Animal abuse still needs attention

By By Anastasia Niedrich

By Anastasia Niedrich

Bodies were hurled from bridges as high as five stories and crushed upon impact as they fell on top of other rotting bodies in mass graves. Live beings were tied up in sacks and drowned, burned, driven over or beaten to death. Some were told their sick loved ones would receive euthanasia and die peacefully. In actuality, some died slow, torturous deaths, buried alive.

With what I’ve described thus far, you’re probably thinking that I must be referring to the Holocaust of the WWII era. Unfortunately, I’m not.

I’m referring to a more recent event — the Puerto Rican pet holocaust.

I don’t believe I’ve ever been as appalled as I was when I read descriptions of what some animals in Puerto Rico were put through before they painfully met their ends. I honestly became physically ill just reading and thinking about it. I became even sicker when I imagined that any of those pets could have been my own.

As horrific as these slaughters are, they’re regrettably the rule rather than the exception in Puerto Rico, a U.S. Commonwealth — a pseudo-state with some of the same rights but fewer rights overall. Puerto Rico is not renowned for its care or kindness for animals. Exemplifying this are Puerto Rico’s legal cockfights, its lack of comprehensive spay/neuter programs and what is known as “Dead Dog Beach,” where local teens usually torture and kill animals for “fun” before dumping their carcasses there.

Some claim that Animal Control Solutions, a taxpayer-financed government contractor that Puerto Rico hired to handle the disposal of sick and dead pets, is the entity to blame for this holocaust, as it has purportedly brutally killed as many as 1,000 pets daily and “discarded their corpses wherever it was convenient” via methods I previously described, according to The Associated Press. Animal Control Solutions is now under investigation and is being sued for $22.5 million dollars.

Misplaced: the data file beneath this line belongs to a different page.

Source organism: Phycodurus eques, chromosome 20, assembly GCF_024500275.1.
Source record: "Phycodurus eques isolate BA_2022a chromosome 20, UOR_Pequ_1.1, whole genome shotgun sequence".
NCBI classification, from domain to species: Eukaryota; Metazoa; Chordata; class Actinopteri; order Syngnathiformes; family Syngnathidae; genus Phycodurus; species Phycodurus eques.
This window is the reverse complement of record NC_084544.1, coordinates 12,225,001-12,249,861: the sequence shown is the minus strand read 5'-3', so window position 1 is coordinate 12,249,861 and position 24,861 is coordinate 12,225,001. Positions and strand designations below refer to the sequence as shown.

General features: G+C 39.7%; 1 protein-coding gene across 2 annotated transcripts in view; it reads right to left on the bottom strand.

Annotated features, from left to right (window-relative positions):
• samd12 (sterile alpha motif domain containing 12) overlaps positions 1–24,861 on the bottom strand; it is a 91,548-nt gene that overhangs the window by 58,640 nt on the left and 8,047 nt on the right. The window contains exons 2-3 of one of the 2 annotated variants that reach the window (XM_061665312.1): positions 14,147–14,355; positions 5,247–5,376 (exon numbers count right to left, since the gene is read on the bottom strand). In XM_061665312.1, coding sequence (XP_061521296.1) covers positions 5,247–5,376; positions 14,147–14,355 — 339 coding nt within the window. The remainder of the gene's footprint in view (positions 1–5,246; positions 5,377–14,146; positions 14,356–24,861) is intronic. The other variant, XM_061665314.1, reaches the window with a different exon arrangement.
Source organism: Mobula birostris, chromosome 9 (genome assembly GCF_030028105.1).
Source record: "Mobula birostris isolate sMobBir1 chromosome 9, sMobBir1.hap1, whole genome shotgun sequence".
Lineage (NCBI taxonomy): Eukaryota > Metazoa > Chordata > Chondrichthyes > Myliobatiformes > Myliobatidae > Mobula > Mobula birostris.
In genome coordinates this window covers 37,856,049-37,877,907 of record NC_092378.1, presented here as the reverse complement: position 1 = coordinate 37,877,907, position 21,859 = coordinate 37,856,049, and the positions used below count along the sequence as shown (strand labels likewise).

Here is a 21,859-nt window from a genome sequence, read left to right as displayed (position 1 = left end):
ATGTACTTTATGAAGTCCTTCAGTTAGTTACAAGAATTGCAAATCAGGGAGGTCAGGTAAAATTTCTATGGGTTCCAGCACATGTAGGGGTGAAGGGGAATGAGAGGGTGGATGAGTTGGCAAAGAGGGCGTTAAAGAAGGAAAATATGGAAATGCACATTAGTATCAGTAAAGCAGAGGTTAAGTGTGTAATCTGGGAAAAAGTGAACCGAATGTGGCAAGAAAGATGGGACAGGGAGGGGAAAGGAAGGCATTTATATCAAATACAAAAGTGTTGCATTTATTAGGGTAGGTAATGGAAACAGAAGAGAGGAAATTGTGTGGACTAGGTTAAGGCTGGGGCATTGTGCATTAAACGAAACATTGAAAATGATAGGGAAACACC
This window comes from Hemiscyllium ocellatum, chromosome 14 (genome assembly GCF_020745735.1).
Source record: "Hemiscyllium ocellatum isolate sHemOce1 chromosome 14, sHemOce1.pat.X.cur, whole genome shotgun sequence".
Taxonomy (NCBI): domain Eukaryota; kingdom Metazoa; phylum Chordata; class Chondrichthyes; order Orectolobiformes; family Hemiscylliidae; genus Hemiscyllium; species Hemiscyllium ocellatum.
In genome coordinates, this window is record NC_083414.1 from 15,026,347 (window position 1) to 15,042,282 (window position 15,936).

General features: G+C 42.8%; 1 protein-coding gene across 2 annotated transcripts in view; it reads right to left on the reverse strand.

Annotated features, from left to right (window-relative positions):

Although tragic, reprehensible, abhorrent, horrendous and grand in scale, animal atrocities of this magnitude are rare. What are all too common, though, are animal abuse, neglect, torture and suffering that surround us every day — yes, even here in the good ol’ USA, including the Beehive State. In fact, the Animal Legal Defense Fund recently named Utah as the nation’s worst state for protecting animals from events similar to the Puerto Rican pet holocaust.

Although some members of the Utah Legislature and Gov. Jon Huntsman Jr. courageously tried to right this wrong with the attempted passage of the bill known as Henry’s law (which would have made animal torture punishable as a felony under some circumstances), the bill failed to become law last session and special session. Utah is one of only seven states that does not allow felony punishment of animal abusers.

Puerto Rico is not a U.S. state and is therefore subject to different laws than a state like Utah is. But even in Puerto Rico, animal abuse is punishable as a felony under their animal cruelty law 439. I find it ridiculous that a U.S. state essentially condones animal abuse by not punishing it as a felony while Puerto Rico, one of the animal abuse and torture centers of the world, does. Situations like this make me wish the government believed in the eye for an eye principle as a supplementing force along with felony protections and legislation. If animal abusers want to drive over puppies until they’re dead, they should be prepared to be driven over themselves.

Martin Luther King Jr. once said, “Injustice anywhere is a threat to justice everywhere.” Right now, our furry friends are being done a grave injustice in Utah as well as Puerto Rico. I can only hope that those who perpetrated these egregious, inhumane and immoral acts against pets in Puerto Rico are brought to justice by Puerto Rico’s courts and legal system — while those who would seek to do the same in Utah are held accountable as well.

Events like this happen everywhere, every day. Such events serve as examples of some of the many reasons that Utah should provide for felony prosecution and punishment for people who choose to harm Utah’s most vulnerable residents — pets. The next time Henry’s law comes up for passage, I hope we all have a more supportive perspective.

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